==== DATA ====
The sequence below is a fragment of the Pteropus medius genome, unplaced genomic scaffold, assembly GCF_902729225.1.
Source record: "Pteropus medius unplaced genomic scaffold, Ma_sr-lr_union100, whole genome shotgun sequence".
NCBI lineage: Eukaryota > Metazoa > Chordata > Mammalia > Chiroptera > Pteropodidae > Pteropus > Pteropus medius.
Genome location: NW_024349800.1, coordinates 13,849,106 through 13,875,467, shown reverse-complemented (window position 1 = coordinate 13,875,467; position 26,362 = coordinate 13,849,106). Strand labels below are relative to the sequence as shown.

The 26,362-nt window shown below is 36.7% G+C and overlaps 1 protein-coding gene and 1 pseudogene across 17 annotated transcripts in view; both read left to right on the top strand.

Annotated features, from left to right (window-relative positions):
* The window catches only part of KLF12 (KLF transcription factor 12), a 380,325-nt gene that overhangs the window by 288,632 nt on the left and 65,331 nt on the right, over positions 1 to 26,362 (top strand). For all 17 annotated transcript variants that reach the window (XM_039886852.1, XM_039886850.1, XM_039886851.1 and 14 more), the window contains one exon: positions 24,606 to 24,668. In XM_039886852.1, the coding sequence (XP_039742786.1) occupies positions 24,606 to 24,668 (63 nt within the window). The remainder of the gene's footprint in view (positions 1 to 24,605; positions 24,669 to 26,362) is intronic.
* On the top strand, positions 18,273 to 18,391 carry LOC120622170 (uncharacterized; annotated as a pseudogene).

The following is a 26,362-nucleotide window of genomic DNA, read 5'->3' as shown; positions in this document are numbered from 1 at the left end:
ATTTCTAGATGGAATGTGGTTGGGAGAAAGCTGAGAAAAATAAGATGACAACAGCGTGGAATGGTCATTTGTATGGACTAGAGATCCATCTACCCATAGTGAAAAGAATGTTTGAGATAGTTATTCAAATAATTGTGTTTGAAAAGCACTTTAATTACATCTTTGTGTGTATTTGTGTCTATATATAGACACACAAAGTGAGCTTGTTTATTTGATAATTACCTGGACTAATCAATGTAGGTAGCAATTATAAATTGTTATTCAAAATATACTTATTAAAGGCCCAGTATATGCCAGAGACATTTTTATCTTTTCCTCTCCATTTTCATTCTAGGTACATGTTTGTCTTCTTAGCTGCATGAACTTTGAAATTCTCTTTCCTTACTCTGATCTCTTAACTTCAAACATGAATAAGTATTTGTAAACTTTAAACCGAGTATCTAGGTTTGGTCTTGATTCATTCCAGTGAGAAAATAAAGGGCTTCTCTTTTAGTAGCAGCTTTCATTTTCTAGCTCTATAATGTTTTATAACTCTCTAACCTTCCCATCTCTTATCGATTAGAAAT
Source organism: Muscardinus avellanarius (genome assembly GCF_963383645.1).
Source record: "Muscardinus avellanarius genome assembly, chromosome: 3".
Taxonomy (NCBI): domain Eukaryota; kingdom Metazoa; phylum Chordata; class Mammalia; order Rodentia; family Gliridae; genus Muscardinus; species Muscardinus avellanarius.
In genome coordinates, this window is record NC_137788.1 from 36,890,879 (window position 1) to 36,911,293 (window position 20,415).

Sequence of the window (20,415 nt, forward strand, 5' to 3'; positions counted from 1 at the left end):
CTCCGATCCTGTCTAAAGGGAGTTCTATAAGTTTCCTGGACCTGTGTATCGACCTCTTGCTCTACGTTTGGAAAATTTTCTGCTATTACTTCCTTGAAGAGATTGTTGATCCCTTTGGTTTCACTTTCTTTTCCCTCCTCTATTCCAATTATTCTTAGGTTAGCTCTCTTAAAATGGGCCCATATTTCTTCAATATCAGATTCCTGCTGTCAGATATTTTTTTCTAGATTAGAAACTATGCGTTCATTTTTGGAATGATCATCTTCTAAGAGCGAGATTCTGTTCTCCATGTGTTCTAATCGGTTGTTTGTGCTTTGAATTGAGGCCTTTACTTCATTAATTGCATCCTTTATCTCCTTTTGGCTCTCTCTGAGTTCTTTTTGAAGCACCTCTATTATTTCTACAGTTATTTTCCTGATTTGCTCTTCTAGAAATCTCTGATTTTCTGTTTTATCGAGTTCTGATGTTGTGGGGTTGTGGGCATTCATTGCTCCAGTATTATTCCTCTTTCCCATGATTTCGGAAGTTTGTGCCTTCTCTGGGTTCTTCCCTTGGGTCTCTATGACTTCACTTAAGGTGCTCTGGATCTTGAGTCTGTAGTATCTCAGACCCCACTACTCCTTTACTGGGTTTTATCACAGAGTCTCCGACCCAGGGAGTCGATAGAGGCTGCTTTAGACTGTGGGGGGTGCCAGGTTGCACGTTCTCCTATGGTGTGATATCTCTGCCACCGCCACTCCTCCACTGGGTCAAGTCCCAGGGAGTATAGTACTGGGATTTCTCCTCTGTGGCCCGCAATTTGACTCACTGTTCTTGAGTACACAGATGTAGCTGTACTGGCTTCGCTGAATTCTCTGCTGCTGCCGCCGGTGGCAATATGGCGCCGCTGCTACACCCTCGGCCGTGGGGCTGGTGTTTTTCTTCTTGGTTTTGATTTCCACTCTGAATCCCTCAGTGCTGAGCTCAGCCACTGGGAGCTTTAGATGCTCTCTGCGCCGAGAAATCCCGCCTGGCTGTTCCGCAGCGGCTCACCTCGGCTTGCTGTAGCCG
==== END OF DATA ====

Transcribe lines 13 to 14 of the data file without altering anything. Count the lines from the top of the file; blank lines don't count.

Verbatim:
Taxonomy (NCBI): domain Eukaryota; kingdom Metazoa; phylum Chordata; class Mammalia; order Rodentia; family Gliridae; genus Muscardinus; species Muscardinus avellanarius.
In genome coordinates, this window is record NC_137788.1 from 36,890,879 (window position 1) to 36,911,293 (window position 20,415).